A single-laboratory validation (SLV) and a ring trial (RT) were undertaken to determine nine nutritional elements in food products by inductively coupled plasma-optical emission spectrometry in order to modernize AOAC Official Method 984.27. The improvements involved extension of the scope to all food matrixes (including infant formula), optimized microwave digestion, selected analytical lines, internal standardization, and ion buffering. Simultaneous determination of nine elements (calcium, copper, iron, potassium, magnesium, manganese, sodium, phosphorus, and zinc) was made in food products. Sample digestion was performed through wet digestion of food samples by microwave technology with either closed- or open-vessel systems. Validation was performed to characterize the method for selectivity, sensitivity, linearity, accuracy, precision, recovery, ruggedness, and uncertainty. The robustness and efficiency of this method was proven through a successful RT using experienced independent food industry laboratories. Performance characteristics are reported for 13 certified and in-house reference materials, populating the AOAC triangle food sectors, which fulfilled AOAC criteria and recommendations for accuracy (trueness, recovery, and z-scores) and precision (repeatability and reproducibility RSD, and HorRat values) regarding SLVs and RTs. This multielemental method is cost-efficient, time-saving, accurate, and fit-for-purpose according to ISO 17025 Norm and AOAC acceptability criteria, and is proposed as an extended updated version of AOAC Official Method 984.27 for fortified food products, including infant formula. PMID:22468357

  19. Method for preparing hydrous iron oxide gels and spherules

    DOEpatents

    Collins, Jack L.; Lauf, Robert J.; Anderson, Kimberly K.

    2003-07-29

    The present invention is directed to methods for preparing hydrous iron oxide spherules, hydrous iron oxide gels such as gel slabs, films, capillary and electrophoresis gels, iron monohydrogen phosphate spherules, hydrous iron oxide spherules having suspendable particles homogeneously embedded within to form composite sorbents and catalysts, iron monohydrogen phosphate spherules having suspendable particles of at least one different sorbent homogeneously embedded within to form a composite sorbent, iron oxide spherules having suspendable particles homogeneously embedded within to form a composite of hydrous iron oxide fiber materials, iron oxide fiber materials, hydrous iron oxide fiber materials having suspendable particles homogeneously embedded within to form a composite, iron oxide fiber materials having suspendable particles homogeneously embedded within to form a composite, dielectric spherules of barium, strontium, and lead ferrites and mixtures thereof, and composite catalytic spherules of barium or strontium ferrite embedded with oxides of Mg, Zn, Pb, Ce and mixtures thereof. These variations of hydrous iron oxide spherules and gel forms prepared by the gel-sphere, internal gelation process offer more useful forms of inorganic ion exchangers, catalysts, getters, dielectrics, and ceramics.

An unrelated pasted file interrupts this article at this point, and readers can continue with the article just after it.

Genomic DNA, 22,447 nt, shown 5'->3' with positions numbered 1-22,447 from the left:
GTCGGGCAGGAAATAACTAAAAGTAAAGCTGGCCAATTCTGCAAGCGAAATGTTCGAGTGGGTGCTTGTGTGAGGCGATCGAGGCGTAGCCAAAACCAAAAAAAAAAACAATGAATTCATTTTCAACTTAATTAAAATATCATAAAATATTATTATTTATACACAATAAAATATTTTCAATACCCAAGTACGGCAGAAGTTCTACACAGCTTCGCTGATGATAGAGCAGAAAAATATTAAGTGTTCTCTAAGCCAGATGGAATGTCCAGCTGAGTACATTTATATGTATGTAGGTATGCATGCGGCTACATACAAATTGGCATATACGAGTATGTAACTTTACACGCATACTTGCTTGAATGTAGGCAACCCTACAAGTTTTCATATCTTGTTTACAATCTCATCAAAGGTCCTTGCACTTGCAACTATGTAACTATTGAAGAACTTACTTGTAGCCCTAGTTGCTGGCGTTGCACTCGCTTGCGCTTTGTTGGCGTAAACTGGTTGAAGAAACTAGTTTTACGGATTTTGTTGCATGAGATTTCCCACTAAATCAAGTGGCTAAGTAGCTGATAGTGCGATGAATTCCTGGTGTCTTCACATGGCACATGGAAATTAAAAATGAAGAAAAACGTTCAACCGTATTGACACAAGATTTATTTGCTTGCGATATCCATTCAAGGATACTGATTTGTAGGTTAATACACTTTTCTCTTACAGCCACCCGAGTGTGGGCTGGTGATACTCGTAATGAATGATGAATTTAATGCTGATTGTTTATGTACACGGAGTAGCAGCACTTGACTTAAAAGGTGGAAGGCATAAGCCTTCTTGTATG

20. Highly aluminium doped barium and strontium ferrite nanoparticles prepared by citrate auto-combustion synthesis

    SciTech Connect

    Shirtcliffe, Neil J. . E-mail: neil.shirtcliffe@ntu.ac.uk; Thompson, Simon; O'Keefe, Eoin S.; Appleton, Steve; Perry, Carole C. . E-mail: carole.perry@ntu.ac.uk

    2007-02-15

    Aluminium doped barium and strontium hexaferrite nanoparticles BaAl {sub x}Fe{sub (12-x)}O{sub 19} and SrAl {sub x}Fe{sub (12-x)}O{sub 19} were synthesised via a sol-gel route using citric acid to complex the ions followed by an auto-combustion reaction. This method shows promise for the synthesis of complex ferrite powders with small particle size. It was found that around half of the iron could be substituted for aluminium in the barium ferrite with structure retention, whereas strontium aluminium ferrites could be produced with any aluminium content including total substitution of the iron. All synthesised materials consisted of particles smaller than 1 {mu}m, which is the size of a single magnetic domain, and various doping levels were achieved with the final elemental composition being within the bounds of experimental error. The materials show structural and morphological changes as they move from iron to aluminium ferrites. Such materials may be promising for imaging applications.

  1. Dispersion strengthened copper

    DOEpatents

    Sheinberg, Haskell (Los Alamos, NM); Meek, Thomas T. (Knoxville, TN); Blake, Rodger D. (Santa Fe, NM)

    1990-01-01

    A composition of matter comprised of copper and particles which are dispersed throughout the copper, where the particles are comprised of copper oxide and copper having a coating of copper oxide, and a method for making this composition of matter.

  2. Dispersion strengthened copper

    DOEpatents

    Sheinberg, Haskell (Los Alamos, NM); Meek, Thomas T. (Knoxville, TN); Blake, Rodger D. (Santa Fe, NM)

    1989-01-01

    A composition of matter comprised of copper and particles which are dispersed throughout the copper, where the particles are comprised of copper oxide and copper having a coating of copper oxide, and a method for making this composition of matter.

  3. 75 FR 19657 - Barium Chloride From China

    Federal Register 2010, 2011, 2012, 2013, 2014

    2010-04-15

    ... Commission found that the domestic interested party group response to its notice of institution (74 FR 31757... Barium Chloride From China AGENCY: United States International Trade Commission. ACTION: Notice of... chloride from China. SUMMARY: The Commission hereby gives notice that it will proceed with a full...

  4. 75 FR 20625 - Barium Chloride From China